I was recently asked why I constantly search for better RAM, when what's already installed in my PC is pretty darn fast. I explained that system memory is much like the tires of a highly tuned sports car. For everyday use we don't give it much notice, but when you need to do some fast racing, those memory modules can make a world of a difference. Just as the wrong type of tire can cripple a race bread Porsche, memory can sometimes severely limit the top speed of a highly tuned computer.
Trying to find the "right" memory for one's PC is a difficult task, what with
all the different brands and speeds to choose from for both Intel
and AMD platforms. Going back to the car analogy, a wrong choice could be like
equipping a minivan with racing slicks or a Porsche 911 with light truck tires, neither
would work very well. But all is not impossible. A little research here and there
can make all the difference when scouting out enthusiast grade memory, and that is
where PCSTATS comes in.
On the test block today is a 1GB set of dual channel DDR
from Crucial. Sold under the
Crucial Ballistix name, this pair of 512MB PC4000 DDR modules have been
well received by the enthusiast community. The 184 pin (unbuffered, non
ECC) DDR DIMMs are dual channel compatible and have a default rated speed of 250
MHz, or PC4000. Default timings are very conservative at 3-4-4-8. To reach an
overclocked speed of 250 MHz, the memory is rated for use with
voltages as high as 2.8V. The sticker price for a pair of these modules is about
$234 CDN ($200 US).
The yellow Neng Tyi heatspreader of the Crucial Ballistix line
contrasts nicely against the black PCB and lettering. Heatspreaders are realistically more for looks
than "heat," but DDR memory can get pretty toasty when running at high speeds with
After sales support is a big concern for anyone doing
memory shopping, and thankfully Crucial really does excel in that regard. There
is its "Live Chat" feature which connects you to a live person in less than a minute, and a toll free 1-800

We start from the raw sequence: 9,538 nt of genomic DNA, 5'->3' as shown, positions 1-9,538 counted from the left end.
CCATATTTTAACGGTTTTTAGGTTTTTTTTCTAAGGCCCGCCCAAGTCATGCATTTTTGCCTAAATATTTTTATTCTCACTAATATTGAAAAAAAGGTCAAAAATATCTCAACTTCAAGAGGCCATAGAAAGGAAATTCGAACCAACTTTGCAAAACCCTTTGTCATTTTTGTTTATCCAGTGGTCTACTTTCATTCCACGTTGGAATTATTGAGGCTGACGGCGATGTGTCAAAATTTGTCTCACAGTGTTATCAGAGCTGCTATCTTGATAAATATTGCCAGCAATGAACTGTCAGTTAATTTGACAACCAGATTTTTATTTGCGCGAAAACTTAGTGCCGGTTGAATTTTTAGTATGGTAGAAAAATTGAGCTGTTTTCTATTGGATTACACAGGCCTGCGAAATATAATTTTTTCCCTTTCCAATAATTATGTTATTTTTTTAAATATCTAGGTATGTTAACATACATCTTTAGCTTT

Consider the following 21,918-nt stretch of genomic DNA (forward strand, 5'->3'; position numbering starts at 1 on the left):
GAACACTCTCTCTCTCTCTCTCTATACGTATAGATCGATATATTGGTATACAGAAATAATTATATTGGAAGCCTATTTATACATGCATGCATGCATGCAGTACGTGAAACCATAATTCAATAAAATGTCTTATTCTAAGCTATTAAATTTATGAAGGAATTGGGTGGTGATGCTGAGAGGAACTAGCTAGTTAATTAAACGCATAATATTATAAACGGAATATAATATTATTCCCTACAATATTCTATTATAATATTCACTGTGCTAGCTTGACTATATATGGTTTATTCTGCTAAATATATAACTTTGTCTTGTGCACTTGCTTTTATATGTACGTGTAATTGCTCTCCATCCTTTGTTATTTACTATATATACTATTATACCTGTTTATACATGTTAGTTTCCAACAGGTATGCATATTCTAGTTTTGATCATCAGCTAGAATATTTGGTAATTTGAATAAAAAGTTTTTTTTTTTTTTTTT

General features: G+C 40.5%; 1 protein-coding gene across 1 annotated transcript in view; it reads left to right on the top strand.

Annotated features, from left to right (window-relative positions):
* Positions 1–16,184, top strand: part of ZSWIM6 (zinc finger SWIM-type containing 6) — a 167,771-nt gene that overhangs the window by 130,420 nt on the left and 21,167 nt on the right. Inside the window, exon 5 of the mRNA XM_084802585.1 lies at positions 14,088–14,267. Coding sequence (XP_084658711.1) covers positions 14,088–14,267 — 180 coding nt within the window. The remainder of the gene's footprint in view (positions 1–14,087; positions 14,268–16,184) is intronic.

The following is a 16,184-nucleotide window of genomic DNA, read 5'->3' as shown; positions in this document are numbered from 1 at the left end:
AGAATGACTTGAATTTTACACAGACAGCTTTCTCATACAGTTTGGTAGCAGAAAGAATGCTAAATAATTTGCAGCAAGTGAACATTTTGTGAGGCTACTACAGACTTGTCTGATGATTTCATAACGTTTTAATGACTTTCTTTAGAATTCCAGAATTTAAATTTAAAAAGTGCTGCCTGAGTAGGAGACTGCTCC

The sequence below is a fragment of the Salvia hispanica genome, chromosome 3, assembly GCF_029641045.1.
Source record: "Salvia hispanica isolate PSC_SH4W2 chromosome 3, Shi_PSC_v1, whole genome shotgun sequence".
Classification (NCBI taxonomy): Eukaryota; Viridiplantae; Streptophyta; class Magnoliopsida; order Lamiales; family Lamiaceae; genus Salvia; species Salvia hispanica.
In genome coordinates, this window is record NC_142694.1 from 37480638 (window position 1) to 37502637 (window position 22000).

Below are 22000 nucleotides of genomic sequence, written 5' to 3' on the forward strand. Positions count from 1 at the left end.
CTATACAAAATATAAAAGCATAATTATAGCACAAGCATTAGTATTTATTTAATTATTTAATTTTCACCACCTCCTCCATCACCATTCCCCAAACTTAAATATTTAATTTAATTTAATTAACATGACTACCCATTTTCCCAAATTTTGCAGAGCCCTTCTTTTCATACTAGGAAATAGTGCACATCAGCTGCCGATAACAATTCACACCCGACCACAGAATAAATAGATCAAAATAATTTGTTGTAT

number too. The live chat feature is also good for asking questions; like what memory is best for your
system or sorting out motherboard compatibility issues. Crucial's automated phone system is easy to
navigate through and I was connected to a live tech support agent within
a few minutes when we tested the companies support claims out.
Before we started
overclocking, the CPU multiplier was first lowered to 6x, this way the AMD Athlon64
4000+ processor would not hold the memory back. HTT speeds were left at stock, and
will be adjusted when needed. Memory timings were first set to 2-2-2-5, since we're
interested in seeing how high the memory could go with tight timings.
Starting at 200 MHz the clock
speed of the memory was increased in ~5 MHz intervals. Things did not go
very well to start and the system displayed some weird errors at 205
MHz. Increasing the memory voltage to 2.8V solved that, and I continued overclocking
the Crucial Ballistix memory higher. The Ballistix PC4000 DIMMs did not like running those tight 2-2-2-5 timings and the system
maxed out at 223 MHz.
Loosening up the memory timings to 3-4-4-8 (default)
allowed the Ballistix PC4000 memory to clock much higher, and the first thing I
did was set the motherboard clock speed to 250 MHz. The memory had no problems
running at that speed and performance was quite nice too. Pushing the system
further we finally settled for a maximum overclocked speed of 273 MHz
with 3-4-4-8 timings. Higher voltages did not bring any improvement. Next up,
benchmarks including Doom3!